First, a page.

The world in your hand: how to manage a multinational, multi-cultural team
Tom Otton is MD of digital communications agency Create Media Group. He discusses here the complexities that a global workforce can bring to brand agencies and why it is worth getting to grips with cultural differences.
One increasingly apparent by-product of the growth of hybrid and remote working, the ongoing war for talent and the ‘Great Resignation’, is that agencies are having to look further afield than ever before when it comes to recruiting. If the best person for the job lives in Stockholm, Tokyo or Johannesburg, that’s no longer a deal-breaker.
This is creating a new approach to the workplace. Agency leaders have traditionally been used to dealing with a range of personality types and behaviours – most have had training or coaching on how to get the best out of a group of people who all think and act differently.
When a single team is spread across multiple countries or regions, or the people who come together in one physical workplace hail from many different parts of the world, the challenge can be greatly exacerbated, as leaders are dealing with an even broader spectrum. There aren’t just different ways of thinking, but different nuances, cultural norms, religious values, political mindsets and approaches to work.
Leaders have also historically been familiar with broader diversity issues covering race, gender, age, disability etc, but cultural diversity is talked about much less often. That needs to change if they want a business that provides a great working environment and delivers on all levels for staff, clients and other stakeholders in this new world. It can be implicit, built into the culture of the business in terms of how people engage with each other.
My agency is based in Dubai, where there’s a large expat community from around the globe and we’ve had employees and clients from Europe, Asia, the Middle East, Africa, America and everywhere else. It’s not always easy to manage such a breadth of nationalities, but it can be done.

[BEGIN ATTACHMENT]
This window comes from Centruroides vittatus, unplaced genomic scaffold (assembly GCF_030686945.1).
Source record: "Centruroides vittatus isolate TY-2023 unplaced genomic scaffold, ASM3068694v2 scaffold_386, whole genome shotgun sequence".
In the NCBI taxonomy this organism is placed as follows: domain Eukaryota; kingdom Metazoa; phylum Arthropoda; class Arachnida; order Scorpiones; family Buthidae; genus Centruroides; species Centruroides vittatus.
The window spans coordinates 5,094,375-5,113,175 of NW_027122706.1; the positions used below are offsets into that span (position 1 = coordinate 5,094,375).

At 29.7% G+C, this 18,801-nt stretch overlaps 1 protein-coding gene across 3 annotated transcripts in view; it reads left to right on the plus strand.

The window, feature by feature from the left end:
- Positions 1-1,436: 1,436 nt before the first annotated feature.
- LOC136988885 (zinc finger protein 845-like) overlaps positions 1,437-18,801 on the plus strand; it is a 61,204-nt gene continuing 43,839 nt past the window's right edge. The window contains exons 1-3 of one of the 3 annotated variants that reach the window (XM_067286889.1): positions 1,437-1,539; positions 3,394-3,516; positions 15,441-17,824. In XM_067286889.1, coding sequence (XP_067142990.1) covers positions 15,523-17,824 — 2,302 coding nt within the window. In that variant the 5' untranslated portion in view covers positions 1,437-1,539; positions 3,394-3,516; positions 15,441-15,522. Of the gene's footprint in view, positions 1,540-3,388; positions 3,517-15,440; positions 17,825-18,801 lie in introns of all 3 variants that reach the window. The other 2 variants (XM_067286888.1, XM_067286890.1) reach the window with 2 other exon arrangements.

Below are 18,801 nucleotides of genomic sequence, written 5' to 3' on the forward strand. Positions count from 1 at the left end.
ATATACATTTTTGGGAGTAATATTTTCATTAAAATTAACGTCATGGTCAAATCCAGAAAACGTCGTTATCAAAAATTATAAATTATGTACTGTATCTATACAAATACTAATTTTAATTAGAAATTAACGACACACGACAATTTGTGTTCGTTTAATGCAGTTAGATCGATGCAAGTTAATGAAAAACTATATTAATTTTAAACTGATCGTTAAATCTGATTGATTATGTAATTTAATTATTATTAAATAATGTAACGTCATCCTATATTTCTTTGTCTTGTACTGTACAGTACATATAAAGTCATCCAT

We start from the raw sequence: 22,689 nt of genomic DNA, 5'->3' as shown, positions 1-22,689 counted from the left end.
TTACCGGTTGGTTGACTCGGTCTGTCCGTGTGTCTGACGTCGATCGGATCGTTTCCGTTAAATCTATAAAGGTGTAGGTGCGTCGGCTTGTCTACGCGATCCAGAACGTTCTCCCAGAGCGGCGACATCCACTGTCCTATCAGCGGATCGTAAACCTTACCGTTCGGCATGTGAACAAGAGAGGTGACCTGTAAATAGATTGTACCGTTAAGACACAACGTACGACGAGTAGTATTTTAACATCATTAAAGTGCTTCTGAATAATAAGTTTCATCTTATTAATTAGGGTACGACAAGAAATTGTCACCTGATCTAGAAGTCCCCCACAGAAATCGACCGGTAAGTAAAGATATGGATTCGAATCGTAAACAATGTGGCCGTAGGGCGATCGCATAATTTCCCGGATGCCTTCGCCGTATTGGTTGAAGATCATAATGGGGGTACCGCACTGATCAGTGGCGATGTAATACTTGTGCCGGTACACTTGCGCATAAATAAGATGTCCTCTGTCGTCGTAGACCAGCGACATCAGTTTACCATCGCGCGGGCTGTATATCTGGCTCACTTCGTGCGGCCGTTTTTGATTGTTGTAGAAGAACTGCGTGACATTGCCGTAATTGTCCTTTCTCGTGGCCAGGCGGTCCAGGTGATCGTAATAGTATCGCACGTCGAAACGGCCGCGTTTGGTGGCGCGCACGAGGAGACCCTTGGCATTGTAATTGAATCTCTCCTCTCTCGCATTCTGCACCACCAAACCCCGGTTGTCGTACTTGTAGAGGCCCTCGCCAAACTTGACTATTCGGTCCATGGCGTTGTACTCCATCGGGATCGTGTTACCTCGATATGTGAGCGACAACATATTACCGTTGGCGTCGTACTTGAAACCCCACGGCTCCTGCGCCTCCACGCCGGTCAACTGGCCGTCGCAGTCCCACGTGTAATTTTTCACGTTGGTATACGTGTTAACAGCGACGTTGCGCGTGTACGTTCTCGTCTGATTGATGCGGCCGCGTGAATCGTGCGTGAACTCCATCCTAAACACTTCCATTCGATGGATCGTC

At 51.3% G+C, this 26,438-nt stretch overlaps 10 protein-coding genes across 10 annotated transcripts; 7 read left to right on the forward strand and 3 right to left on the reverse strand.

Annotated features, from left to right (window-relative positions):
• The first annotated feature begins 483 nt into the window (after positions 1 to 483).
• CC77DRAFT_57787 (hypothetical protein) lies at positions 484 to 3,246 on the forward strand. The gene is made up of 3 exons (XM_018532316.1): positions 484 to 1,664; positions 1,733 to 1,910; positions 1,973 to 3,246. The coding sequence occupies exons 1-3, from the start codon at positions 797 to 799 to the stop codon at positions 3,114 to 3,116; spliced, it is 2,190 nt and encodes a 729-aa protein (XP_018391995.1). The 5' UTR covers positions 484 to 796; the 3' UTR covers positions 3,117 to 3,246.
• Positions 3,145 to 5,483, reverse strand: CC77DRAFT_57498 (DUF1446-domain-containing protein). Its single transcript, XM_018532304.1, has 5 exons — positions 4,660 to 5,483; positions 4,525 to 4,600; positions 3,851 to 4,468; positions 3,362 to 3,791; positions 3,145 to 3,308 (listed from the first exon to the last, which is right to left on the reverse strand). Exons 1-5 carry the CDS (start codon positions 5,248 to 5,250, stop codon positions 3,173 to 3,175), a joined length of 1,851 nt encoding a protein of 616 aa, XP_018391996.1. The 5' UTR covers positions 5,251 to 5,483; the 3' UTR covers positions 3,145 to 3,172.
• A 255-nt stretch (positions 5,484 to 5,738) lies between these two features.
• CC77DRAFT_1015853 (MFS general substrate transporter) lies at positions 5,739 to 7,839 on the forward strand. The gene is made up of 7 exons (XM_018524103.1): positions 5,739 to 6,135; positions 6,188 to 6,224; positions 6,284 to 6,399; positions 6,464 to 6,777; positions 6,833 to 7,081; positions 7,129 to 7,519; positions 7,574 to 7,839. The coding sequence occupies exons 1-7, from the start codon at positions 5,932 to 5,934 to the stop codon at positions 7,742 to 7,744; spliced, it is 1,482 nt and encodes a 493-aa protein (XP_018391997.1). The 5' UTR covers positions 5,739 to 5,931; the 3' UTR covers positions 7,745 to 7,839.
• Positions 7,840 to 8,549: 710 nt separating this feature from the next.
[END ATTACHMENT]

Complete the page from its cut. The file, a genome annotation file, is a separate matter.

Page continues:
Understand what you can – and can’t – do
Broadly speaking, dealing with a culturally diverse organisation can be broken down into the hard and the soft factors.
The former are mandatory and non-negotiable things to bear in mind when you have employees based in (or from) a particular country or region. For example, several European countries like France and Portugal have laws that prevent bosses getting in touch with employees outside working hours.
Similarly, most people outside the Middle East have no idea just how much of an impact Ramadan can have on the work cycle and rhythm, as employees will often be dealing with fasting and much less sleep. And just as people shouldn’t expect colleagues in the UK to be working on Christmas Day, national days and public holidays like Eid and Diwali can cause staff in other countries to be unavailable.
Learn the cultural nuances
The ‘soft’ factors are more about nuance and require agency leaders to learn new ways of both listening and communicating.
Without falling into clichés and national stereotypes, it’s true that some groups prefer different ways of communication – just as with different personality types. Some are happy with direct approaches, while others prefer their leaders to take a more conceptual approach.
Leaders will have to understand the different perspectives of those cultures and show people that they’re being listened to.
And this leads to the other key factor when it comes to managing a range of cultures: listening requires that leaders need to create a clearly signposted safe space for conversation and dialogue. That can include someone outside the line manager or senior leadership that people can talk to, or holding spaces to let people know where the company stands on volatile or sensitive issues.
Don’t be afraid to ask
We all have our own cultural biases – what we’ve read about on the BBC, CNN or Al Jazeera for example – but people from those countries have the real lived experience that might be markedly different to what leaders think they know.
That means understanding the different underlying issues that might trigger difficulties among staff and always being ready to learn. Something might be a hugely emotional and inflammatory issue to staff who come from a different culture, religion or country. Having to negotiate between employees riled up by a subject about which you may know next to nothing about, can be tricky indeed.
Plus, of course, a company may have staff from countries that have a difficult history with each other, or people who don’t see a post-work visit to the pub or bar as a regular, normal part of the day but don’t want to lose out on that face-time with the boss.
In my experience, it may be awkward at first to ask questions and to worry that you’re being seen as insensitive, but if it’s clear that it’s coming from a genuine place – of wanting to learn so you can provide a better working environment – it will be warmly received.